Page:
Man announces 2nd run for 27B seat
Published 10:00 am Sunday, May 1, 2016
AUSTIN — Dennis Schminke held and then watched one of his reasons for seeking state office — his grandson — toddle around Piggy Blue BBQ Thursday afternoon.
Schminke, a Republican, formally announced he will challenge Rep. Jeanne Poppe, DFL-Austin, for her District 27B seat this November during a speech at the Austin restaurant. He and his wife, Vicki, decided he should run due to concerns for their children and seven grandchildren’s future opportunities and long-term prosperity in Minnesota.
“I don’t believe the government can create prosperity,” Schminke said. “I think government can create an environment that encourages it, but that’s about as good as it gets.”
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Schminke promised Mower County he’ll give straight answers without any spin and without simply repeating the party line.
“I will support efforts that are broadly supported, beneficial to the district and oppose things where it’s individual, tightly-knit, focused interest groups that want their little thing at your expense,” he said.
He also said his campaign will only accept contributions from individuals and not from lobbyists, special interest groups, pacts, unions, party organizations or other industry groups.
He also promised he’d give out his personal cell phone number to constituents who wish to talk or have questions.
Schminke urged people to watch what the DFL does, not what it says. Schminke said there’s been plenty of liberalism in the state and country in recent years, and he argued that’s ended up hurting the people such plans aim to help the most.
Schminke argued the DFL often can’t see past the metro area and that its positions don’t square with the needs of the district and state.
“What they do is not good for the prosperity of the state, and it’s certainly not good for outstate Minnesota,” he said.
He called Minnesota a heavily regulated, high tax state that’s also on the path toward expensive energy, which he said will hinder growth, especially outside the Twin Cities and in border communities that compete against neighboring states.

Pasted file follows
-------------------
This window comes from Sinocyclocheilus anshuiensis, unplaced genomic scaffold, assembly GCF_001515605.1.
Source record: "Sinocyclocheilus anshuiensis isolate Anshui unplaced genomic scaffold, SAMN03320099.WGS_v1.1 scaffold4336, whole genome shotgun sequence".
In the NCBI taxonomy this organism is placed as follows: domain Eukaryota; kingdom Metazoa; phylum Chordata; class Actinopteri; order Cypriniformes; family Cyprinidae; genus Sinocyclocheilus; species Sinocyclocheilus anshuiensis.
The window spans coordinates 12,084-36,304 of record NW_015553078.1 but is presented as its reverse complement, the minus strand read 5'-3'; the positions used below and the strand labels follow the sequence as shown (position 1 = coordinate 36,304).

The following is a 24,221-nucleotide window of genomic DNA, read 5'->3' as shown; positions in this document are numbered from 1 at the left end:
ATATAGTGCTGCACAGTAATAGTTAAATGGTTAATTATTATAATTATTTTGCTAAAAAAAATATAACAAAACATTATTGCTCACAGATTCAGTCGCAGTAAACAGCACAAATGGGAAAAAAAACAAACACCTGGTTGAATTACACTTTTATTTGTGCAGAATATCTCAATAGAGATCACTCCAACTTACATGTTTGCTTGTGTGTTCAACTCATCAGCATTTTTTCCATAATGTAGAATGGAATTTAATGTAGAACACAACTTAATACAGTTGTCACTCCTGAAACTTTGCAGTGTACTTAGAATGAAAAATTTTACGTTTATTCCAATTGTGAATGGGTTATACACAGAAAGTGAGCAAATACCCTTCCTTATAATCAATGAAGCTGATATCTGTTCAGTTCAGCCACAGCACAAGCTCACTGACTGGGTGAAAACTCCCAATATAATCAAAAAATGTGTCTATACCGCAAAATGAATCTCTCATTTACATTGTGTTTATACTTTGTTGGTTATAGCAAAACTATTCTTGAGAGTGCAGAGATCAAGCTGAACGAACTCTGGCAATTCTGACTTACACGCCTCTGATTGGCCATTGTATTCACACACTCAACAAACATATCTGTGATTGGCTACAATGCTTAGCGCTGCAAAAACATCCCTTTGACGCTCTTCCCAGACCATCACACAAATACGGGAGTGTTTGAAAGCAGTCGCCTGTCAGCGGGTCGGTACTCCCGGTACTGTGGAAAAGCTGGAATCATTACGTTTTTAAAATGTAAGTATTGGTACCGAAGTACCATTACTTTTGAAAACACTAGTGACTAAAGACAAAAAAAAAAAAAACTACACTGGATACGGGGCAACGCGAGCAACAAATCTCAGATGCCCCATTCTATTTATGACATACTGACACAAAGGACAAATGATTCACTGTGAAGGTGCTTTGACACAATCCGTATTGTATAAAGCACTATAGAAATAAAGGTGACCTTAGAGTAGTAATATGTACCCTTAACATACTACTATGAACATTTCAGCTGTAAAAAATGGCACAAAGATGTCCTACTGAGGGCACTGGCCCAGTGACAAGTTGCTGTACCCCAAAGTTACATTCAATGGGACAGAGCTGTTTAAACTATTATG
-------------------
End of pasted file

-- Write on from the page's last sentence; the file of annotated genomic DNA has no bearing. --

In transportation, he wants to focus on roads and bridges rather than light rail.
Though Schminke said the legislative session has been relatively quiet thus far, he expects talks on transportation to pick up soon, especially as Gov. Mark Dayton pushes for a gas tax increase.
When the state budget is awash in money and has a surplus, Schminke doesn’t support a gas tax increase.
Schminke said state revenues are up $15 billion since the 2010-11 biennium. With the increased funds and several projected surpluses, Schminke questioned why the state can’t find a solution to road funding.
Schminke also said there is a place for the state to take care of people who truly can’t take care of themselves.
“Those we have to get right, and I think we all agree on those,” he said.
But there’s also a place where hard questions need to be asked, and Schminke said people need to demand better answers. For example, he questions why the state isn’t seeing better education results despite a high amount of money dedicated to education? He also questioned why higher education costs continue to increase well beyond the rate of inflation.
Schminke ale questioned the handling of MNsure, citing reports that said hundred of millions were used on its implementation and that it’s divvied out millions to people who weren’t eligible to receive funds.
“It’s a state agency that’s ripe for reform,” he said. “The way they set it up is all wrong. There’s no outside oversight.”
And Schminke said MNsure is just the tip of the iceberg when it comes to state spending, noting things like light rail, the new Senate office building, sports stadiums and more are also sucking up state money.
Schminke said something has to be done about MNsure, which he said has burned hundreds of millions of dollars.
Schminke grew up in Council Bluffs, Iowa, and has lived in Austin for many years. He has a background in accounting and finance. He retired in 2012 after working for Hormel Foods Corp. for 38 years. He also work in IT and later operations research at Hormel.
Schminke has been involved with the Mower GOP for several years.
Schminke unsuccessfully challenged Poppe in 2014, when he got 45.8 percent of the vote to her 54.1 percent. He also unsuccessfully ran for a school board seat.
Poppe is seeking her seventh term in 27B.